Ludacris returns to Honolulu in January
BY ELIZABETH KIESZKOWSKI / email@example.com
Def Jam recording artist Ludacris, known for his playful, party-centric lyrics, drawn-out vocals and Dirty South style of hip-hop music, is set for a concert in Honolulu’s Blaisdell Arena on Jan. 12, 2013.
Tickets, $45.50 upper level and $55.50 for floor and loges seats, go on sale this Friday, Nov. 16, via Ticketmaster, online at ticketmaster.com, by phone at 800-745-3000 and at outlets including Walmart.
“He’s going to be performing with a full band, it’s not just a DJ set — which is something pretty cool. He’ll be performing a mix of his classic hits and new tracks from his album, ‘Ludaversal,’” said Mike Moravec, partner in concert promoter SkyHi Productions. “He was interested in coming to Hawaii. He’s been wanting to come to Hawaii for a while now.”
Ludacris has performed in Hawaii, opening for Snoop Dogg at a concert more than 10 years ago, but as far as Moravec knows has not headlined a concert in Honolulu.
Ludacris’ albums have sold more than 20 million copies, according to his Def Jam bio, beginning with the 2000 triple-platinum breakthrough album, “Back For the First Time.”
He’s also appeared in several films and TV shows, including “2 Fast 2 Furious” and the fifth film in the sequence, “Fast Five.” He has been in Europe filming the sixth “Fast” film, and hosted the MTV Europe Music Awards alongside Heidi Klum on Nov. 11 in Frankfurt, Germany.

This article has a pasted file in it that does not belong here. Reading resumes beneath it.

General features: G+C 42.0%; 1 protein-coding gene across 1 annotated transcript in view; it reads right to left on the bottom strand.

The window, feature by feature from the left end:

The Atlanta artist has been in the lead-up to the release of a new album, “Ludaversal,” to be released on the recording artist’s own Def Jam imprint, Disturbing Tha Peace. He’s in familiar territory singing his lady’s praises, drawing out vowels and drawling out, “All right all right all right!” on the album’s second single, “Representin,” with guest vocals by Kelly Rowland.
The latest drop, “Rest of My Life,” hops on the trend of working EDM into hip-hop and pop music, a la Beyonce and Nicki Minaj. Switch-cutting from crooned lyrics by Usher and swooping beats from David Guetta, Ludacris sings, “Only got one life to live. I’ma party till I’m dead. What the hell’s a life worth, if it’s not on the edge?”
“Rest of My Life,” predictably, has drawn some critical comments from fans who don’t want Ludacris to “go Nicki Minaj” with electronic beats. Ludacris’ signature vocal delivery and preoccupation with nightclubs, women and “weed” remain constant, however.
Reviewing 2010 album “Battle of the Sexes,” McClatchy-Tribune News Service critic August Brown praised Ludacris for his “gleefully elastic patois, one of rap’s most distinctive and ever-pleasurable voices.”
“‘Ludaversal,’ I think, is a play on universal,” Moravec said. “He’s making music from different sources, all over the world.”
Elizabeth Kieszkowski is editor of TGIF, the Honolulu Star-Advertiser’s weekly arts and entertainment section. Reach her via email at firstname.lastname@example.org or follow her on Twitter.